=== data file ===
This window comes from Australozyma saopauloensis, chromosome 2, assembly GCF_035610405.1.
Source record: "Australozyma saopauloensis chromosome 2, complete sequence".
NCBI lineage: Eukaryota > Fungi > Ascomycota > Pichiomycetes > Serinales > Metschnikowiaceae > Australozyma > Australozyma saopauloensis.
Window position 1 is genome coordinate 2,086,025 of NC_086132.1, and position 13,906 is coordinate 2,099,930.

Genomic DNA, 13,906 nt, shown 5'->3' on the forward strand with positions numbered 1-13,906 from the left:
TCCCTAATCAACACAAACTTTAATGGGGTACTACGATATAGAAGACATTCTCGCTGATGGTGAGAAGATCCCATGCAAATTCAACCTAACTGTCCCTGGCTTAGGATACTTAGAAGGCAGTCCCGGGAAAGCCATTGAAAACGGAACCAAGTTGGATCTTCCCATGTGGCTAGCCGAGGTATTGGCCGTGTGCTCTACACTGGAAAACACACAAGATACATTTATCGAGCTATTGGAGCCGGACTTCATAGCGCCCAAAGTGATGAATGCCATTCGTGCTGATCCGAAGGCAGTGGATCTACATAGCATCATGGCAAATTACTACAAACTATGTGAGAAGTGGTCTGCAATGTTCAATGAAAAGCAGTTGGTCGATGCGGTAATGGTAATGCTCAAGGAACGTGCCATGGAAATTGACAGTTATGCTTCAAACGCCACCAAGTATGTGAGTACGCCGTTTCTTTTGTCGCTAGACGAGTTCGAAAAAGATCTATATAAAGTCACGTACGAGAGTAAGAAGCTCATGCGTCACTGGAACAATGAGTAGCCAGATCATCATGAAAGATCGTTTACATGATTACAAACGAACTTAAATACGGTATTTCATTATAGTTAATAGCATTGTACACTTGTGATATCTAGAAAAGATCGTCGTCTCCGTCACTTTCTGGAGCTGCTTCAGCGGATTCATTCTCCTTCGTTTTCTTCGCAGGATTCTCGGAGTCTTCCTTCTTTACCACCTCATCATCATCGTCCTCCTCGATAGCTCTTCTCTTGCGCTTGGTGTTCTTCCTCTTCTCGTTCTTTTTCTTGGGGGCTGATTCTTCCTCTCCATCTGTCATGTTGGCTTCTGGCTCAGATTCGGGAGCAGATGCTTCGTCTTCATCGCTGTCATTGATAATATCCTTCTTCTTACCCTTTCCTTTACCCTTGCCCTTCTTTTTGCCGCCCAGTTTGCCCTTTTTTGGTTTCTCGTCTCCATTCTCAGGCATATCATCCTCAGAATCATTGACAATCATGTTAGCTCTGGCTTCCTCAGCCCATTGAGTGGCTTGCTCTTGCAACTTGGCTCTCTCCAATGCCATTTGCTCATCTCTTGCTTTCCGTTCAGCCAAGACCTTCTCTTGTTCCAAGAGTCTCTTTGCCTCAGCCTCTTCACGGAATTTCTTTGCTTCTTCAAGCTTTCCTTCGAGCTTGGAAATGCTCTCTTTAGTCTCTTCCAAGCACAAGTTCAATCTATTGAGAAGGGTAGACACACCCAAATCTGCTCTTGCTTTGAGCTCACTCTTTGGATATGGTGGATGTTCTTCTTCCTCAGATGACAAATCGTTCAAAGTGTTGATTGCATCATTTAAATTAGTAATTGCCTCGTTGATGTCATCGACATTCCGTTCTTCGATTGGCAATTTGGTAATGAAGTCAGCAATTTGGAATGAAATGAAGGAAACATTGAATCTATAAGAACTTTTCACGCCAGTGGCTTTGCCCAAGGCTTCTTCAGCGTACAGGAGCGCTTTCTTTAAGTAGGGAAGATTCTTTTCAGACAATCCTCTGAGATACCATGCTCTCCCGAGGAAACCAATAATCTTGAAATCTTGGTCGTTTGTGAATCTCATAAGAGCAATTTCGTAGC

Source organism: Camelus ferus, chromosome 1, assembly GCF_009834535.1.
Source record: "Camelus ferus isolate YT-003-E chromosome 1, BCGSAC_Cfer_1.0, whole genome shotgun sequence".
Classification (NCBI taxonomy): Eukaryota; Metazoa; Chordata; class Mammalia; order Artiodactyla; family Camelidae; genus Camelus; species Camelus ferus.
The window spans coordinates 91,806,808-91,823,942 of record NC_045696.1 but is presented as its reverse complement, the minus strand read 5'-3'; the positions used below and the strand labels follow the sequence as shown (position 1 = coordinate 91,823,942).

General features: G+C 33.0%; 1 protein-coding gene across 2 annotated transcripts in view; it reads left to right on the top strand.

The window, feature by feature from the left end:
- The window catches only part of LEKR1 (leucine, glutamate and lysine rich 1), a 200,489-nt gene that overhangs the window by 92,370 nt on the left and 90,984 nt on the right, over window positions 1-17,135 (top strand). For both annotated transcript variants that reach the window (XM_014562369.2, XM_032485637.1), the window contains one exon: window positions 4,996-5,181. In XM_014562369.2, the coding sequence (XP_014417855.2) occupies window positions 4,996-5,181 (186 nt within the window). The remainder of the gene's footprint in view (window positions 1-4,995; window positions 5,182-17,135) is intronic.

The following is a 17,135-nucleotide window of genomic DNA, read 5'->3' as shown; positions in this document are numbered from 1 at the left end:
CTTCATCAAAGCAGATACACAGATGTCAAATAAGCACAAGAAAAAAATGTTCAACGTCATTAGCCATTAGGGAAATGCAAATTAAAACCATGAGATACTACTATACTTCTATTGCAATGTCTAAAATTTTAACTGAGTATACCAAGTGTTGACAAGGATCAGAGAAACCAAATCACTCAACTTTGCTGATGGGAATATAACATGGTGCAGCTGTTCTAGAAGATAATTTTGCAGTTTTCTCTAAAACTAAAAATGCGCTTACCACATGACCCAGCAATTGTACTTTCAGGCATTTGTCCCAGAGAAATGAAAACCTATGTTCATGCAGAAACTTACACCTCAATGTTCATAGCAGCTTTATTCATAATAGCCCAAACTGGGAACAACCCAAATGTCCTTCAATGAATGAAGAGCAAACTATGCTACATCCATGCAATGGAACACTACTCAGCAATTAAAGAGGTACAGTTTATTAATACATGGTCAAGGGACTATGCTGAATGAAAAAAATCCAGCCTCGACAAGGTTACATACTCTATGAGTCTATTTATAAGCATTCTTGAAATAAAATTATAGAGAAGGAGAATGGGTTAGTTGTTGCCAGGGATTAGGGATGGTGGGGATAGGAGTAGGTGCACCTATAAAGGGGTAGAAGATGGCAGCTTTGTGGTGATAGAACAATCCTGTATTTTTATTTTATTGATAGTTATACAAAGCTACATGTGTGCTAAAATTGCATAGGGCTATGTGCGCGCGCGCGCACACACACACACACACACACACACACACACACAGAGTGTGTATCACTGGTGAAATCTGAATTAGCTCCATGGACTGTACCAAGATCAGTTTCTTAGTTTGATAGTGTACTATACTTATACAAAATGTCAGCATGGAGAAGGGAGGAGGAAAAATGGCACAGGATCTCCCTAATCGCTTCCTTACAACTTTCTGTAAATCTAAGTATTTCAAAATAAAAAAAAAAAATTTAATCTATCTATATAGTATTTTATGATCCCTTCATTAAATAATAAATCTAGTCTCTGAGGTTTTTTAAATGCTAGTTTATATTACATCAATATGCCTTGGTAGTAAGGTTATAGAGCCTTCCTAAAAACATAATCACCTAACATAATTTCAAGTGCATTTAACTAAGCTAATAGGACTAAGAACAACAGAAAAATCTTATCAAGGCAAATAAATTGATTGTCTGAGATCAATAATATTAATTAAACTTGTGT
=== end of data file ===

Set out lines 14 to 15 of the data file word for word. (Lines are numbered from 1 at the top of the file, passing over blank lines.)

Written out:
The following is a 17,135-nucleotide window of genomic DNA, read 5'->3' as shown; positions in this document are numbered from 1 at the left end:
CTTCATCAAAGCAGATACACAGATGTCAAATAAGCACAAGAAAAAAATGTTCAACGTCATTAGCCATTAGGGAAATGCAAATTAAAACCATGAGATACTACTATACTTCTATTGCAATGTCTAAAATTTTAACTGAGTATACCAAGTGTTGACAAGGATCAGAGAAACCAAATCACTCAACTTTGCTGATGGGAATATAACATGGTGCAGCTGTTCTAGAAGATAATTTTGCAGTTTTCTCTAAAACTAAAAATGCGCTTACCACATGACCCAGCAATTGTACTTTCAGGCATTTGTCCCAGAGAAATGAAAACCTATGTTCATGCAGAAACTTACACCTCAATGTTCATAGCAGCTTTATTCATAATAGCCCAAACTGGGAACAACCCAAATGTCCTTCAATGAATGAAGAGCAAACTATGCTACATCCATGCAATGGAACACTACTCAGCAATTAAAGAGGTACAGTTTATTAATACATGGTCAAGGGACTATGCTGAATGAAAAAAATCCAGCCTCGACAAGGTTACATACTCTATGAGTCTATTTATAAGCATTCTTGAAATAAAATTATAGAGAAGGAGAATGGGTTAGTTGTTGCCAGGGATTAGGGATGGTGGGGATAGGAGTAGGTGCACCTATAAAGGGGTAGAAGATGGCAGCTTTGTGGTGATAGAACAATCCTGTATTTTTATTTTATTGATAGTTATACAAAGCTACATGTGTGCTAAAATTGCATAGGGCTATGTGCGCGCGCGCGCACACACACACACACACACACACACACACACACAGAGTGTGTATCACTGGTGAAATCTGAATTAGCTCCATGGACTGTACCAAGATCAGTTTCTTAGTTTGATAGTGTACTATACTTATACAAAATGTCAGCATGGAGAAGGGAGGAGGAAAAATGGCACAGGATCTCCCTAATCGCTTCCTTACAACTTTCTGTAAATCTAAGTATTTCAAAATAAAAAAAAAAAATTTAATCTATCTATATAGTATTTTATGATCCCTTCATTAAATAATAAATCTAGTCTCTGAGGTTTTTTAAATGCTAGTTTATATTACATCAATATGCCTTGGTAGTAAGGTTATAGAGCCTTCCTAAAAACATAATCACCTAACATAATTTCAAGTGCATTTAACTAAGCTAATAGGACTAAGAACAACAGAAAAATCTTATCAAGGCAAATAAATTGATTGTCTGAGATCAATAATATTAATTAAACTTGTGT